All told, it was a dope college tour. It’s clear we need to do more of these, and that we should have young folks doing the presentations. Being able to bond over being young and wanting to resist was important. I still have a lot of follow-up to do that has slipped behind with getting ready for the NWTRCC gathering and all, but now I am able to catch up a bit. There were a number of students that were interested in interning with us over the summer, so we’ll see where it goes from here!

2 thoughts on “A NEW HOPE (Sam’s October College Tour)”

  1. Pam says:

    Sam – You’re absolutely right. And I would add that non-violence needs also to be discussed, and that youth pacifist/activists need to lead that as well. Here in Portland us old farts are definitely not welcome, as bearers of history or ideas. I can understand that (sort of) but am tired of waiting and speaking only to other OF’s.

    What are your suggestion(s)? Do you consider peace activists important or?

  2. Sam Koplinka-Loehr says:

    Hey Pam! Yeah i think that folks have been around for a while (or OF as u say) have a place, and it should start by y’all backing and supporting younger activists with our projects and work. After a relationship and trust has been built, then there’s the potential for all sharing ideas together.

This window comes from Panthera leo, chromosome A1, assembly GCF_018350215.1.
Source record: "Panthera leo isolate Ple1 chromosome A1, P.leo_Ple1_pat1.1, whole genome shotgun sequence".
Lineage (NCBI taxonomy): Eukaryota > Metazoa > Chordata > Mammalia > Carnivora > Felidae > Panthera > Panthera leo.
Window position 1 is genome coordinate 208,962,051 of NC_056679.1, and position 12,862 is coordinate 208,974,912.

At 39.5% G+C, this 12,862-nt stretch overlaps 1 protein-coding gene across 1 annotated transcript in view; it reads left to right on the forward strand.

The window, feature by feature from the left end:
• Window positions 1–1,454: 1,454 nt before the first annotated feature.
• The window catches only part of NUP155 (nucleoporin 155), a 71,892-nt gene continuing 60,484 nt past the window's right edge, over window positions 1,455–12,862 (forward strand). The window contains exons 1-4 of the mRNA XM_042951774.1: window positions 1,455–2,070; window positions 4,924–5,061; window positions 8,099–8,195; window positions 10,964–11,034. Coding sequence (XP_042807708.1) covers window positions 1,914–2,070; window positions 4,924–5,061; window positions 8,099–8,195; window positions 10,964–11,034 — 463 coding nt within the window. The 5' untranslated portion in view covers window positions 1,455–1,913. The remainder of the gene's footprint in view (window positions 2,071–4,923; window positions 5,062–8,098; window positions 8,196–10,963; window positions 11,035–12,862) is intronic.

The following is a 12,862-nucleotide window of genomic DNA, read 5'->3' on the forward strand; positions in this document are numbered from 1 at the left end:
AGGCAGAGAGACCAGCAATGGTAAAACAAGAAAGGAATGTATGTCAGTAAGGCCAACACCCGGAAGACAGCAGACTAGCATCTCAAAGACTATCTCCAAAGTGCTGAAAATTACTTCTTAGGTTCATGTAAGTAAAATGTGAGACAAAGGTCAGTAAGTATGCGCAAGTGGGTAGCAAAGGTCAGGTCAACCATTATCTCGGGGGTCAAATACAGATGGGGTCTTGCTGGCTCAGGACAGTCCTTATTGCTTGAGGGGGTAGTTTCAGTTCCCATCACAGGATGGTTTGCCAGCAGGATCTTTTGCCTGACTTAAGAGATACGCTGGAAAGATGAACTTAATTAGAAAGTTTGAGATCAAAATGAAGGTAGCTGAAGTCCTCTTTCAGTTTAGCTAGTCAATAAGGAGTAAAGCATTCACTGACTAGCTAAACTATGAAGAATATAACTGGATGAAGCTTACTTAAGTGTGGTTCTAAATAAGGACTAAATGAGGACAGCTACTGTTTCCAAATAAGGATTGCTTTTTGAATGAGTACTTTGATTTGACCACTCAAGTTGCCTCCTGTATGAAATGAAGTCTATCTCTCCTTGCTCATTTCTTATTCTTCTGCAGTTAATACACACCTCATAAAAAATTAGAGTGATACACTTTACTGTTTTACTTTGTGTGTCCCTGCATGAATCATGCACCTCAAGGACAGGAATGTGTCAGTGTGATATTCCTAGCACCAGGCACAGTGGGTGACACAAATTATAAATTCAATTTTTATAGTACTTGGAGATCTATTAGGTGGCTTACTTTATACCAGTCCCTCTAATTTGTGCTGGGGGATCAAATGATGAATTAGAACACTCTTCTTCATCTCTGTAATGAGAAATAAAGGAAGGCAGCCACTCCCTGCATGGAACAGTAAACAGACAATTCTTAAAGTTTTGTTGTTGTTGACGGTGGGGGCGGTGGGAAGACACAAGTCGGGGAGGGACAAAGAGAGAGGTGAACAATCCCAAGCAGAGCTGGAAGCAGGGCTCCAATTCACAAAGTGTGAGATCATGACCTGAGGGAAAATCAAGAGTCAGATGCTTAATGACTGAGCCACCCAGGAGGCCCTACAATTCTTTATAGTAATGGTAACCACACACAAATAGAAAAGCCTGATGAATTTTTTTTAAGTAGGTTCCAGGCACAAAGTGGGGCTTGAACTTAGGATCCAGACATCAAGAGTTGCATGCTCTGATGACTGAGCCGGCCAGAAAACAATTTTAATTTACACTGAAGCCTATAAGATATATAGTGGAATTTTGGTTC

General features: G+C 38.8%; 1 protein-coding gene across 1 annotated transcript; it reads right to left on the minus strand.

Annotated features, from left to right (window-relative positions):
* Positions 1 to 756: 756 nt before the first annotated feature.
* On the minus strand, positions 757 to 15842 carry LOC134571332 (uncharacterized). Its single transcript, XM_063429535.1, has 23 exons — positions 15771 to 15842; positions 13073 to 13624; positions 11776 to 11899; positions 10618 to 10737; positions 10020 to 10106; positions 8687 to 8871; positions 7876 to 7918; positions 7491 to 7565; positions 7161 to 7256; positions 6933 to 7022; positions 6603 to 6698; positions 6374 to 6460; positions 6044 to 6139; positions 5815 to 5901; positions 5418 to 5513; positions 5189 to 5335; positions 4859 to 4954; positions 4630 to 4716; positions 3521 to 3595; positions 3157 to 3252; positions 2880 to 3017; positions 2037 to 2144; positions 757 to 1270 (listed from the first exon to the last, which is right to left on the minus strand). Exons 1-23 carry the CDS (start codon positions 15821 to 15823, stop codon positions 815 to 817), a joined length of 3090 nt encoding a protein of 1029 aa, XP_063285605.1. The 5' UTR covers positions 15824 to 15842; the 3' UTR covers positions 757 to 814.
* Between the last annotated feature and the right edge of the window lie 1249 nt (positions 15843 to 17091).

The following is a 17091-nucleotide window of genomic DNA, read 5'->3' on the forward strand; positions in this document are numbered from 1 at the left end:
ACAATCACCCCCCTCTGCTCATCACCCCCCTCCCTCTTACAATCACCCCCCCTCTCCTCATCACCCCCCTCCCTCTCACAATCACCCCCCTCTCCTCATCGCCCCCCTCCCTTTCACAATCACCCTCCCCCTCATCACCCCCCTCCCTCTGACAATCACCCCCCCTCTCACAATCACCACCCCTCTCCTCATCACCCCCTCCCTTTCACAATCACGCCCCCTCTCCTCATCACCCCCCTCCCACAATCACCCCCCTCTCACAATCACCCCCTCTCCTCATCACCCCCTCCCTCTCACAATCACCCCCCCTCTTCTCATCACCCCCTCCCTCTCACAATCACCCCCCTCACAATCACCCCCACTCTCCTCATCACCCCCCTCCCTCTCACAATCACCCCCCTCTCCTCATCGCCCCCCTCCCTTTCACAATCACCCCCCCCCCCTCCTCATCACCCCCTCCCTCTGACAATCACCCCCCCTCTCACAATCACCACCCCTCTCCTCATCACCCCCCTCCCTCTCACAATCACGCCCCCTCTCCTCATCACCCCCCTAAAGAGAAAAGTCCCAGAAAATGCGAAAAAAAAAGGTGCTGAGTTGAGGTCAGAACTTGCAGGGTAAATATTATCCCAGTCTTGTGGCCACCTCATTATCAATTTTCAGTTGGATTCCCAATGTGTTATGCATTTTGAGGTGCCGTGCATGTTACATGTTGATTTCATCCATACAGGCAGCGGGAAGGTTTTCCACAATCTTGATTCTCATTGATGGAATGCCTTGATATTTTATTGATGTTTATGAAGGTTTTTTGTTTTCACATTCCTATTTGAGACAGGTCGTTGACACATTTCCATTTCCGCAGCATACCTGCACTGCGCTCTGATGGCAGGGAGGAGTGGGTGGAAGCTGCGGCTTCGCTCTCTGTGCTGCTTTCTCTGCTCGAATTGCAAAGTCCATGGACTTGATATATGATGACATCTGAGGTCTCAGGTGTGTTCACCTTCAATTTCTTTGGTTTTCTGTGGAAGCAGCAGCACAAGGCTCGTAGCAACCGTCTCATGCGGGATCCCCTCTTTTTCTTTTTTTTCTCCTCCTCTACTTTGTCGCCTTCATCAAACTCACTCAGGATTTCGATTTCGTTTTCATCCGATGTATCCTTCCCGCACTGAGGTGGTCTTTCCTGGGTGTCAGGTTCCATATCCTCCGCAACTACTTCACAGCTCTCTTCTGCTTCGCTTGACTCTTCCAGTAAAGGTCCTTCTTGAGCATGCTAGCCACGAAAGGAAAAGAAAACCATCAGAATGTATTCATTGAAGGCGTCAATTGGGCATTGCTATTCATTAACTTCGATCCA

The issue of nonviolence I think can also be a problem with building trust – the thinking about “nonviolence” from the 60s and 70s I don’t think applies anymore, and you have people on the left labeling younger activists as more “militant” or “violent” when in fact there’s a different definition of violence. Nonviolence is being used as a way to discredit younger activists, particularly younger activists who are black, brown, poor, and trans activists who are challenging state violence. This is absurd, and requires older white wealthier cis folks to re-assess what “pacifism” means in the face of state violence.